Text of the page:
Derrick Williams, 6’8” forward, Arizona (DX No. 6): This may be the guy you want your team to take a risk on — he’s a smart player and can play on the wing or in the paint. A real versatile forward who can fit a lot of systems. Most importantly, he’s a very efficient scorer. He can put up points on the next level. He’s the one guy I saw who really blew my doors off this season (I did not get a good look at Irving). A lot of people out east have not seen him, you should.

Report: 76ers trade No. 39 pick to Lakers

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The 76ers have too many 2018 draft picks – Nos. 10, 26, 38, 39, 56 and 60.

Philadelphia already has 11 players under contract for next season. Plus, the 76ers have the space to add premier players. There just isn’t room for everyone on the roster.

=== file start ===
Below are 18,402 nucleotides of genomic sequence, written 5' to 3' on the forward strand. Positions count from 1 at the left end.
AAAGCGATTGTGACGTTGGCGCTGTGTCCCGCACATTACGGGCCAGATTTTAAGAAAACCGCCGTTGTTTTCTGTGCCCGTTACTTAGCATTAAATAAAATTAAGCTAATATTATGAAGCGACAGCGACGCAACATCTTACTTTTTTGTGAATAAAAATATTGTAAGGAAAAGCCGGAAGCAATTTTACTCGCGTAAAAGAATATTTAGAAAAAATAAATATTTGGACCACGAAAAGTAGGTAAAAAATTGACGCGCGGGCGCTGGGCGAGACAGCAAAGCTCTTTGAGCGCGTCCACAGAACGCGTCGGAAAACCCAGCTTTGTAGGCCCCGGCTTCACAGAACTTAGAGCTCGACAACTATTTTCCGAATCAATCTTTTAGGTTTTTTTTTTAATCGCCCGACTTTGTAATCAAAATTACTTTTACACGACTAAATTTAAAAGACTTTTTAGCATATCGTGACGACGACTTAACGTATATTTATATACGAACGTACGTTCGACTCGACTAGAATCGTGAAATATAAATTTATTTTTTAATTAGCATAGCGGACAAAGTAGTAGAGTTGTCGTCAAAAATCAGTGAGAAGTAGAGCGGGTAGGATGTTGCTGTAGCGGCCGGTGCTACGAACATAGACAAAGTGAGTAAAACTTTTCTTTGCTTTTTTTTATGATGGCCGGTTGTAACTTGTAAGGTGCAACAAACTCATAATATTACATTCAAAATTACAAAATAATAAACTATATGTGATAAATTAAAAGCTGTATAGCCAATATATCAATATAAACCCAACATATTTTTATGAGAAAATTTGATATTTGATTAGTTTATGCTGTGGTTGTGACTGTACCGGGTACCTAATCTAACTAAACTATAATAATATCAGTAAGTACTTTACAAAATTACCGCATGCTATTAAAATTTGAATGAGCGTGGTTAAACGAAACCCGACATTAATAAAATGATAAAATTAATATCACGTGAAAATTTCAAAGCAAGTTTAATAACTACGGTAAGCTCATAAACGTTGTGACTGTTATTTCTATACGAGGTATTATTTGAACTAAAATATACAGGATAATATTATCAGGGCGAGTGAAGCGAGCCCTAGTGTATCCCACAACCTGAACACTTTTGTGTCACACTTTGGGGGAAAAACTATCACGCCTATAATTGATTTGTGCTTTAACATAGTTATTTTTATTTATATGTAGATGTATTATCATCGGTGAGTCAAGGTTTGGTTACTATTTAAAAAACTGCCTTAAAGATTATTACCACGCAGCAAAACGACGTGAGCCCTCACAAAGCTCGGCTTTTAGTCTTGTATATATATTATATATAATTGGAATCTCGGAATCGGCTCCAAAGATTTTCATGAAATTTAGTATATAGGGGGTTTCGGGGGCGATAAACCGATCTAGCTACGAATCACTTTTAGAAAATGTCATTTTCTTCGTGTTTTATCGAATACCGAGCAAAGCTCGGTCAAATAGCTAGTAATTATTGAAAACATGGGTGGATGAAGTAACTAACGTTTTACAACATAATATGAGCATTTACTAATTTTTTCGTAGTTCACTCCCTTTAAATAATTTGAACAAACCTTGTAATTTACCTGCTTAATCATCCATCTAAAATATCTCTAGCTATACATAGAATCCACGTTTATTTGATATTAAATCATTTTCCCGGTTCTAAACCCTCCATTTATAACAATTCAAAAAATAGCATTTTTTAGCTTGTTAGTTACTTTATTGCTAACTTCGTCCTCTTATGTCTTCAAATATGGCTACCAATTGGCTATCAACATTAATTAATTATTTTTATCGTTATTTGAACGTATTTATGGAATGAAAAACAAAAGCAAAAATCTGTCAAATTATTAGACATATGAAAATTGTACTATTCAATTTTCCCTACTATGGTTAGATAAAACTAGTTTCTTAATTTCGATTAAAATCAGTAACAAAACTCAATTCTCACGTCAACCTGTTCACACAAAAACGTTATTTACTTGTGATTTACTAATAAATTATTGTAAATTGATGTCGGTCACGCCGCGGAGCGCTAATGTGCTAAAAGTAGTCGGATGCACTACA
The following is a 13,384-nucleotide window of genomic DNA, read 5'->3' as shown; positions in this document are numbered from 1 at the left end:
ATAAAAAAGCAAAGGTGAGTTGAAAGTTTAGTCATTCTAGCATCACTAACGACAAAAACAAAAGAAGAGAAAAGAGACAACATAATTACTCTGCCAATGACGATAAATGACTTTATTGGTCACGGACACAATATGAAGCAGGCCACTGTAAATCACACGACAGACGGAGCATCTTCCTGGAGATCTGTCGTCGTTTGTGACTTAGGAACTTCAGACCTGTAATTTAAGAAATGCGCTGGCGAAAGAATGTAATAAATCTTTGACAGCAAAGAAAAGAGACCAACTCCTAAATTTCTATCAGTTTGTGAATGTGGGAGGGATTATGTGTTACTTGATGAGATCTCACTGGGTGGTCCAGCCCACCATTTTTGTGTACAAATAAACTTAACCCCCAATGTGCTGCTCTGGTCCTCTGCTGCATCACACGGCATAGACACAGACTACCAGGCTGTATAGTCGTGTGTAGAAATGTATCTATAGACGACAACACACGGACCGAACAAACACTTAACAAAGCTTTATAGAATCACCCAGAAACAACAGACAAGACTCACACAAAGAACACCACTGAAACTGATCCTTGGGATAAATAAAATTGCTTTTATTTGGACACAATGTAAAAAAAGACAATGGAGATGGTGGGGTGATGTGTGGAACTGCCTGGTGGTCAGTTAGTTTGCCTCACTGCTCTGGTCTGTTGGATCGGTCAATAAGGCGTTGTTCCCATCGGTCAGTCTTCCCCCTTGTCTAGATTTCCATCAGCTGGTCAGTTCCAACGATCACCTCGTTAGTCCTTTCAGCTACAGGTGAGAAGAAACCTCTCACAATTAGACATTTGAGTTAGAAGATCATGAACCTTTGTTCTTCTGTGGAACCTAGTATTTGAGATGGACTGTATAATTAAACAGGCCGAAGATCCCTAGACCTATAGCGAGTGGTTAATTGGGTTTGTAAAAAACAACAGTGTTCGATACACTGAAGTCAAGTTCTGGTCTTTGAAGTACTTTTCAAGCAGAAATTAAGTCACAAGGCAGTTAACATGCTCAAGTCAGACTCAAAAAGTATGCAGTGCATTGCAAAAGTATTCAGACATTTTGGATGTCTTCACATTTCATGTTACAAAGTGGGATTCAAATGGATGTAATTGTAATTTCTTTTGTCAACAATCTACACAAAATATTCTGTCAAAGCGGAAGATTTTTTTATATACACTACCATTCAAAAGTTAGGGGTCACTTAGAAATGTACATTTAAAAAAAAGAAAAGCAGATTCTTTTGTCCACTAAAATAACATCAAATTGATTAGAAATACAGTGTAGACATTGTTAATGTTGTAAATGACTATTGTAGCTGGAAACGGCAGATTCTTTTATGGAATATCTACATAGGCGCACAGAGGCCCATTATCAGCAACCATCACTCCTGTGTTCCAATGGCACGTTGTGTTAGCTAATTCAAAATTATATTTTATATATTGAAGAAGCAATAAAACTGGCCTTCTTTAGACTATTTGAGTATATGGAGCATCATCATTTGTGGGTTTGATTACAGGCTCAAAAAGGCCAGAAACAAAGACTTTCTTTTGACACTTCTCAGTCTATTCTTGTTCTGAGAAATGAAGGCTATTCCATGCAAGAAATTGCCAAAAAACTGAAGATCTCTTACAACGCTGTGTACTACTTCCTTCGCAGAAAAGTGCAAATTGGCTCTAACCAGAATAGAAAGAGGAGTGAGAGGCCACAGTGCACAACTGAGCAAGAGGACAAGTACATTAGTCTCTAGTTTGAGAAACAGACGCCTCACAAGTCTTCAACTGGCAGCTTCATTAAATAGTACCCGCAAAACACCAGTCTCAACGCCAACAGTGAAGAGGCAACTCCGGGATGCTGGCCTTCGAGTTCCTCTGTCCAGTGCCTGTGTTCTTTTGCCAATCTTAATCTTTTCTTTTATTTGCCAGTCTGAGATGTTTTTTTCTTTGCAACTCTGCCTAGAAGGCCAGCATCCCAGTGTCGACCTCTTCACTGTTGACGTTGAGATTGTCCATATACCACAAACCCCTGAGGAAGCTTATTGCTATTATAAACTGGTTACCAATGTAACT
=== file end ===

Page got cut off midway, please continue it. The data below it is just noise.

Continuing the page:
So, Philadelphia unloaded one of those selections.

Adrian Wojnarowski of ESPN:

This is good return for the 76ers, who everyone knew had to trade a draft pick. The rebuilding Bulls could easily land a higher second-round pick than No. 39 next year.

Why do the Lakers want an extra second-rounder this year? Second-round picks don’t count against the cap until signed, and they can always slightly sweeten a trade offer. They’re helpful for a team with big plans and little wiggle room.

Kyle O’Quinn opts out of Knicks contract

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The Knicks have the No. 8 pick, and tomorrow’s draft will be the most important part of their offseason.

Will they also have cap space to add talent in free agency? That hinges on Enes Kanter‘s player option.

If Kanter opts out, New York will have even more room to operate thanks to Kyle O'Quinn declining his $4,256,250 player option.